Frank Noonan, et al v. Attorney General Pennsylvania, et al


NOT PRECEDENTIAL OPINION Coram: MCKEE, AMBRO and RESTREPO, Circuit Judges. Total Pages: 12. Judge: AMBRO Authoring. [16-3311, 16-3312]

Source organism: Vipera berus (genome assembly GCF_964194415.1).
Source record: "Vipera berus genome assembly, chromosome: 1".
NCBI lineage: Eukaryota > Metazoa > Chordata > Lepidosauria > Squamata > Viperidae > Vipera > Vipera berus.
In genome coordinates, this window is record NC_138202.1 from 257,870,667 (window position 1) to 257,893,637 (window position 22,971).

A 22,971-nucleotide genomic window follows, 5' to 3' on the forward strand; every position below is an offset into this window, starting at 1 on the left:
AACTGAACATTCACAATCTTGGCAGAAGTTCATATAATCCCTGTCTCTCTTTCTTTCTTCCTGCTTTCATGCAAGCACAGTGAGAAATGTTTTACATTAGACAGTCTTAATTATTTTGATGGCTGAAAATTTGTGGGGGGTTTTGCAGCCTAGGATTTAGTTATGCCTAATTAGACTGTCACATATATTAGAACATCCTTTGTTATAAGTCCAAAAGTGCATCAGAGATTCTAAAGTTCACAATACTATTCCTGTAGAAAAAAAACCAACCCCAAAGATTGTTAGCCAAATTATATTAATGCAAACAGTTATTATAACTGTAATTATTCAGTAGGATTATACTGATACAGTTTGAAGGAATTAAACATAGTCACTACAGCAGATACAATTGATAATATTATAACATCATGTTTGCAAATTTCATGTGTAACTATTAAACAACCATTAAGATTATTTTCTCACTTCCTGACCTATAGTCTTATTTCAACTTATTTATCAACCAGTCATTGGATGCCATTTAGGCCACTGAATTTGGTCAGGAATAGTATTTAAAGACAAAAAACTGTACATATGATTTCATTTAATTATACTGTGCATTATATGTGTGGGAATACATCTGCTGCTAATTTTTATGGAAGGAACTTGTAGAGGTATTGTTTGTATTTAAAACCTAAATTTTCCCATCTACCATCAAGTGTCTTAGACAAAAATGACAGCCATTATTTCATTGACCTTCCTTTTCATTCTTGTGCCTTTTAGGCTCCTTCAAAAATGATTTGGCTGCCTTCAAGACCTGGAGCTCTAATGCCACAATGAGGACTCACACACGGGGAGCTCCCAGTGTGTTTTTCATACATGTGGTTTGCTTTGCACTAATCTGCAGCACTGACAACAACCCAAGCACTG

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Case: 16-3311 Document: 003112696789 Page: 1 Date Filed: 08/09/2017 NOT PRECEDENTIAL UNITED STATES COURT OF APPEALS FOR THE THIRD CIRCUIT ________________ Nos. 16-3311 & 16-3312 ________________ FRANK NOONAN; RANDY FEATHERS; RICHARD A. SHEETZ, JR.; E. MARC COSTANZO; FRANK FINA v. KATHLEEN KANE; MICHAEL MILETTO; CHRISTOPHER BRENNAN*; PHILADELPHIA DAILY NEWS*; PHILADELPHIA MEDIA NETWORK (DIGITAL) LLC*; PHILADELPHIA MEDIA NETWORK LLC* Frank Noonan, Randy Feathers, Richard A. Sheetz, Jr., Frank Fina, Appellants (No. 16-3311) E. Marc Costanzo, Appellant (No. 16-3312) *(Dismissed pursuant to Court's Order dated 02/03/2017) ________________ On Appeal from the United States District Court for the Eastern District of Pennsylvania (D.C. Civil Action No. 2-15-cv-06082) District Judge: Honorable Harvey Bartle, III ________________ Argued July 10, 2017 Before: MCKEE, AMBRO, and RESTREPO, Circuit Judges (Opinion filed: August 9, 2017) Case: 16-3311 Document: 003112696789 Page: 2 Date Filed: 08/09/2017 Mark W. Tanner (Argued) Feldman Shepherd Wohlgelernter Tanner & Weinstock 1845 Walnut Street, 21st Floor Philadelphia, PA 19103 Fortunato N. Perri, Jr. McMonagle Perri McHugh & Mischak 1845 Walnut Street Suite 701, 19th Floor Philadelphia, PA 19103 Peter J. Scuderi 121 South Broad Street Suite 1400 Philadelphia, PA 19107 Counsel for Appellants Edward T. Ellis (Argued) Richard R. Harris Rachel F. Satinsky Littler Mendelson 1601 Cherry Street Suite 1400, Three Parkway Philadelphia, PA 19102 Counsel for Appellees ________________ OPINION* ________________ AMBRO, Circuit Judge Before us is the fallout of a public feud principally among former Pennsylvania officials. Plaintiffs were three prosecutors in Pennsylvania’s Office of Attorney General * This disposition is not an opinion of the full Court and pursuant to I.O.P. 5.7 does not constitute binding precedent. 2 Case: 16-3311 Document: 003112696789 Page: 3 Date Filed: 08/09/2017 (Richard A. Sheetz, Jr., E. Marc Costanzo, and Frank Fina), an investigator (Randy P. Feathers), and the Commissioner of the Pennsylvania State Police (Frank Noonan). They sue former Pennsylvania Attorney General Kathleen Kane and a current investigator in the AG’s Office, Michael Miletto, for retaliating against them after exercising their First Amendment rights to speak out against Kane. The District Court dismissed their claims essentially for failing to allege that the retaliatory acts were accompanied by threats. Because Plaintiffs have adequately pled unlawful retaliatory conduct in this context, we reverse. I. BACKGROUND In November 2012, Kane was elected Attorney General of Pennsylvania. During her campaign, she was highly critical of her predecessor and the Office of Attorney General for their handling of the investigation of Jerry Sandusky, the former Penn State assistant football coach who was eventually convicted of sexually abusing minors. On the campaign trail, Kane accused the AG’s Office of delaying the investigation for political reasons and allocating insufficient resources to it. She pledged, if elected, to conduct her own investigation into that Office’s purported mishandling of the Sandusky investigation that involved each Plaintiff. Feathers publicly challenged Kane’s allegations and called her uninformed. Once in office, Kane assumed oversight of another investigation in which Plaintiffs had been involved. It concerned elected Philadelphia public officials who were suspected of taking bribes in exchange for votes and influence. An informant, Tyron Ali, assisted investigators in exchange for the dropping of separate criminal charges against 3 Case: 16-3311 Document: 003112696789 Page: 4 Date Filed: 08/09/2017 him. When Kane took control of the investigation, Fina discovered that she had a conflict of interest and brought it to her attention. Kane disregarded Fina’s concerns, decided to maintain control of the matter, declined to prosecute it, and refused to honor the plea agreement with Ali. Only after Fina disclosed to the supervising court Kane’s conflict of interest in the investigation did she agree to drop the charges against Ali. Following this dispute, Kane began making public accusations about the Ali bribery investigation, challenging that it lacked quality, was flawed, and was not prosecutable. She also stated that the entire investigation was racially motivated, as only members of the General Assembly’s Black Caucus were targeted. Plaintiffs allege that Kane made these public accusations to damage the reputation of those involved in the investigation. They made public statements refuting Kane’s accusations, and the Philadelphia District Attorney ultimately concluded that her statements were false. Amidst this growing battle between Kane and Plaintiffs, she came across a 2009 investigation conducted in part by Fina and Costanzo. The AG’s Office had been investigating J. Whyatt Mondesire, the former head of the Philadelphia chapter of the NAACP, and suspected that state grant money was improperly used to make payments to him. Due to the unavailability of witness testimony, that investigation came to a standstill. On learning of the stalled inquiry, Kane retrieved confidential grand jury documents relating to it and, through an associate of hers, transferred those materials to a reporter who wrote a story suggesting that Fina and Costanzo had obstructed or otherwise improperly terminated the investigation. Plaintiffs allege that this story was written at 4 Case: 16-3311 Document: 003112696789 Page: 5 Date Filed: 08/09/2017 Kane’s instruction.1 They also allege that Kane conspired with Co-Defendant Miletto by directing him to fabricate a story that he uncovered evidence of Mondesire’s wrongdoing but that Fina and Costanzo removed him from the investigation when told of his discovery. After learning of the release of the grand jury documents, Fina and Costanzo alerted the grand jury’s supervising judge in the Mondesire investigation of the leak.2 A separate investigation ensued, and both Fina and Costanzo testified before the grand jury. On the day they were scheduled to testify, they allege that Miletto and other agents in the AG’s Office met them as they arrived, made threatening and harassing statements and attempted physically to intimidate them. Following this incident, the supervising judge imposed a protective order preventing any further attempted intimidation. While the grand jury leak investigation was ongoing, Kane decided to make good on her campaign pledge to investigate the handling of the Sandusky investigation. Geoffrey Moulton, the attorney in the AG’s Office directing the inquiry, completed his report of that investigation and, per the supervising judge’s protocol, provided a copy of it to Fina, Noonan, Sheetz, and Feathers so that they would have the opportunity to respond. They did so, criticizing its findings and Kane’s motives, and these responses were included in the report. Battling press conferences followed its public release. Kane 1 Plaintiffs also named as defendants on this claim the reporter, Philadelphia Daily News, Philadelphia Media Network, LLC, and Philadelphia Media Network (Digital), LLC, but they were dismissed by party stipulation. 2 The Commonwealth later indicted Kane for unlawfully disclosing grand jury materials and committing perjury before a grand jury. She was convicted of these charges in October 2016. 5 Case: 16-3311 Document: 003112696789 Page: 6 Date Filed: 08/09/2017 declared that the delay in the investigation provided Sandusky the opportunity to sexually assault other minors; Plaintiffs countered that these allegations were untrue, Kane knew they were untrue, and she was sensationalizing the series of events for the sole purpose of delivering on her campaign promises. Kane later conceded that her accusations were false. Their public combat continued to escalate. Following Moulton’s report, Kane came across a deluge of emails sent among the AG’s Office officials—on government email accounts—in connection with the Sandusky investigation that were pornographic in nature and contained images of children. Plaintiffs were included on these email chains. On two separate occasions, Kane’s subordinates allegedly threatened Fina’s colleagues that she would release those emails in a manner damaging to Plaintiffs if they did not stop publicly criticizing her regarding the grand jury leak in the Mondesire investigation. See J.A. at 177 (Plaintiffs “are going to be hurt if Fina does not back off.” (quotations omitted)); (Fina’s colleague was instructed to warn “Fina that if [he] did not stop criticizing Kane, [she] would release the private emails of the former [AG’s Office] staff.”). Although Kane was advised that she could not lawfully release these emails in a selective manner and a Commonwealth court informed her that the emails were not subject to public release under Pennsylvania law, she released them nonetheless. Plaintiffs allege that she selectively released only some of the emails to paint them in a false light and depict them as the primary participants in the distribution of offensive email content. During an interview with Kane broadcast nationally, she chastised those 6 Case: 16-3311 Document: 003112696789 Page: 7 Date Filed: 08/09/2017 involved in the email scandal and insinuated that they disseminated child pornography via government email accounts. These insinuations were false. Plaintiffs brought an action under 42 U.S.C. § 1983 alleging that Kane and Miletto unlawfully retaliated against them for exercising their First Amendment rights to speak out against Kane. They brought six federal counts: I) retaliation regarding accusations of Plaintiffs’ racial bias in the Ali bribery investigation; II) retaliation regarding Plaintiffs’ impeding the Mondesire investigation and releasing associated confidential grand jury documents; III) conspiracy to retaliate regarding the Mondesire investigation; IV) retaliation regarding Plaintiffs’ delay in the Sandusky investigation and Moulton’s report on it; V) retaliation regarding Plaintiffs’ emails in the Sandusky investigation and insinuations that they were distributing child pornography; and VI) retaliation and casting false light on Plaintiffs in selectively releasing those emails. They also brought two statelaw defamation claims. The District Court dismissed all First Amendment retaliation claims under Federal Rule of Civil Procedure 12(b)(6) and then, declining to exercise supplemental jurisdiction over the Pennsylvania law claims, dismissed them without prejudice so that they could be brought in state court. The District Court did not reach Defendants’ argument that they are entitled to qualified immunity. This appeal follows. II. JURISDICTION AND STANDARD OF REVIEW We have jurisdiction per 28 U.S.C. § 1291. We review without deference a district court’s dismissal of a complaint under Federal Rule of Civil Procedure 12(b)(6) for failure to state a claim. Malleus v. George, 641 F.3d 560, 563 (3d Cir. 2011). When 7 Case: 16-3311 Document: 003112696789 Page: 8 Date Filed: 08/09/2017 conducting our review, “we must accept the allegations in the complaint as true, [but] are not compelled to accept unsupported conclusions and unwarranted inferences, or a legal conclusion couched as a factual allegation.” Morrow v. Balaski, 719 F.3d 160, 165 (3d Cir. 2013) (en banc) (quotation omitted). “We first take note of the elements a plaintiff must plead to state a claim” and then, assuming “the veracity of well-pleaded factual allegations[,] . . . determine whether they plausibly give rise to an entitlement to relief.” Saliba v. Att’y Gen. of United States, 828 F.3d 182, 188-89 (3d Cir. 2016) (quotations omitted). III. ANALYSIS A. First Amendment Claims “In order to plead a retaliation claim under the First Amendment, a plaintiff must allege: (1) constitutionally protected conduct, (2) retaliatory action sufficient to deter a person of ordinary firmness from exercising his constitutional rights, and (3) a causal link between the constitutionally protected conduct and the retaliatory action.” Thomas v. Independence Twp., 463 F.3d 285, 296 (3d Cir. 2006) (citation omitted). It “is a fact intensive inquiry focusing on the status of the speaker, the status of the retaliator, the relationship between the speaker and retaliator, and the nature of the retaliatory acts.” Brennan v. Norton, 350 F.3d 399, 419 (3d Cir. 2003) (quotation and emphases omitted). 3 3 In their briefing, Kane and Miletto suggest that Plaintiffs were never employees for the purpose of their First Amendment retaliation claims and thus a different legal analysis would apply. Appellees’ Br. at 20. Not only do they concede that Plaintiffs might have been employees under Kane, see, e.g., id. at 27 (Plaintiffs “left the [AG’s Office] shortly before or after [Kane’s] inauguration”), and cite to First Amendment retaliation cases in which the plaintiff was an employee, the District Court expressly 8 Case: 16-3311 Document: 003112696789 Page: 9 Date Filed: 08/09/2017 The “key question” is the second element—whether the action would sufficiently deter the exercise of constitutional rights. McKee v. Hart, 436 F.3d 165, 170 (3d Cir. 2006). An official’s retaliatory action “need not be great in order to be actionable,” but it must be more than de minimus. Suppan v. Dadonna, 203 F.3d 228, 235 (3d Cir. 2000) (quotation omitted). “On the other hand, . . . where the [official’s] alleged retaliatory acts were criticism, false accusations, or verbal reprimands,” a First Amendment retaliation claim typically does not exist. Brennan, 350 F.3d at 419 (quotation omitted). As the District Court observed and the parties agree, Plaintiffs have satisfied the first and last elements of their retaliation claims—Plaintiffs were engaged in conduct protected by the First Amendment and there is a causal link between that conduct and the alleged retaliatory action. Kane and Miletto argue, however, that Plaintiffs have not sufficiently claimed any retaliatory action that would deter a person of ordinary firmness from engaging in the protected conduct. The District Court agreed, finding that Plaintiffs had not met this required element because they did not allege any threats or intimidation. We disagree. The District Court correctly determined that “where a public official’s alleged retaliation is in the nature of speech, in the absence of a threat, coercion, or intimidation intimating that punishment, sanction, or adverse regulatory action will immediately follow, such speech does not adversely affect a citizen’s First Amendment rights, even if declined to make such a finding given Plaintiffs’ pleadings, J.A. at 48. Our reading of paragraphs 35 through 61 of the Complaint is that Costanzo likely left the AG’s Office prior to Kane’s inauguration, and the employee status of the remaining Plaintiffs remains ambiguous. This is fact-finding that the District Court should make in the first instance. 9 Case: 16-3311 Document: 003112696789 Page: 10 Date Filed: 08/09/2017 defamatory.” J.A. at 64 (quoting Suarez Corp. Indus. v. McGraw, 202 F.3d 676, 687 (4th Cir. 2000)). This is so because, “when a public official’s allegedly retaliatory acts are in the form of speech, the official’s own First Amendment speech rights are implicated.” Zaloga v. Borough of Moosic, 841 F.3d 170, 176 (3d Cir. 2016) (quotations omitted). Because each party has a First Amendment interest in those circumstances, “we employ a more specific test to determine whether the official’s speech amounts to a retaliatory act”—that outlined in Suarez. Mirabella v. Villard, 853 F.3d 641, 651 (3d Cir. 2017). As noted, normally “an [official’s] actions have [not] adversely affected [the] exercise of [] First Amendment rights where the [] alleged retaliatory acts were criticism, false accusations, or verbal reprimands.” McKee, 436 F.3d at 170 (quoting Brennan, 350 F.3d at 419 (quotation omitted)). However, a retaliation claim involving a government official’s own speech must involve a “threat, coercion, or intimidation” by the official that a punishment will follow from the continued exercise of a plaintiff’s First Amendment rights. Mirabella, 853 F.3d at 651 (quotation omitted). See also Koren v. Noonan, 586 F. App’x 885, 888 (3d Cir. 2014); Mun. Revenue Servs., Inc. v. McBlain, 347 F. App’x 817, 825 (3d Cir. 2009). With this understanding—that to survive a motion to dismiss Plaintiffs must allege retaliation by Defendants accompanied by coercion, threats, or intimidation—they have sufficiently pled as much in their first amended complaint. They assert at least three specific instances in which Defendants (or associates at their direction) threatened them. Fina alleges that his colleague was told by Kane’s deputy that “if Fina did not stop criticizing Kane, [she] would release the private emails of the former [AG’s Office] 10 Case: 16-3311 Document: 003112696789 Page: 11 Date Filed: 08/09/2017 staff.” J.A. at 177. In another encounter between Fina’s colleague and Kane’s subordinate, Fina alleges that Kane’s staff threatened that “a lot of [Fina’s] people are going to be hurt if ‘Fina does not back off.’” Id. Although the District Court did not believe Plaintiffs alleged that these threats came directly from Kane, they do in fact make such an allegation. Id. at 175; see also id. at 222 (“Each of the Plaintiffs was subject to direct attempts of intimidation and blackmail by the Defendant Kane, as she threatened that if the Plaintiffs continued to be publicly critical of her, she would selectively release damaging and embarrassing information in an attempt to humiliate and impugn them.”). Finally, Plaintiffs allege that Miletto physically threatened and intimidated them at the courthouse where they were about to testify against him regarding the grand jury leak, which lead to the court issuing a protective order against him. Id. at 172. These constitute threats of adverse action or punishment that would follow if Plaintiffs continued to exercise their First Amendment right to speak out against Kane. 4 No doubt facts found in discovery will make or break Plaintiffs’ case. But at the motion-to-dismiss stage they have alleged a colorable claim of retaliation in violation of their First Amendment rights. Whether that retaliation would deter a person of ordinary firmness from exercising those rights is a question to be decided by the factfinder and not discarded so early. Accordingly, we reverse. 4 In passing, Plaintiffs assert that we must apply an objective standard to their claims, presumably because their allegations indicate that they were not in fact chilled from exercising their First Amendment rights and continued to make public statements against Kane following the alleged threats made in attempt to silence them. Plaintiffs are correct that an objective standard is applied and that they need not allege actual deterrence to state a First Amendment retaliation claim. See Mirabella, 853 F.3d at 650. 11 Case: 16-3311 Document: 003112696789 Page: 12 Date Filed: 08/09/2017 B. Qualified Immunity Defendants ask us to grant them qualified immunity should we find that Plaintiffs allege an actionable First Amendment retaliation claim. In response, Plaintiffs argue that Defendants are not entitled to qualified immunity when they knowingly violate the law, as they acted deliberately to retaliate against Plaintiffs and committed unlawful acts in doing so (such as releasing confidential grand jury documents). Moreover, Plaintiffs point out that Kane had two legal opinions advising her of the illegality of releasing Plaintiffs’ emails, and Kane herself actively challenged the release of them in court when requested by journalists under Pennsylvania law. Because the District Court did not reach Defendants’ arguments that they are entitled to qualified immunity, it is premature to consider it in the first instance. * * * * * Plaintiffs have sufficiently pled claims of retaliation against government officials in violation of their First Amendment rights. Thus we reverse and remand so that they can proceed to discovery. 12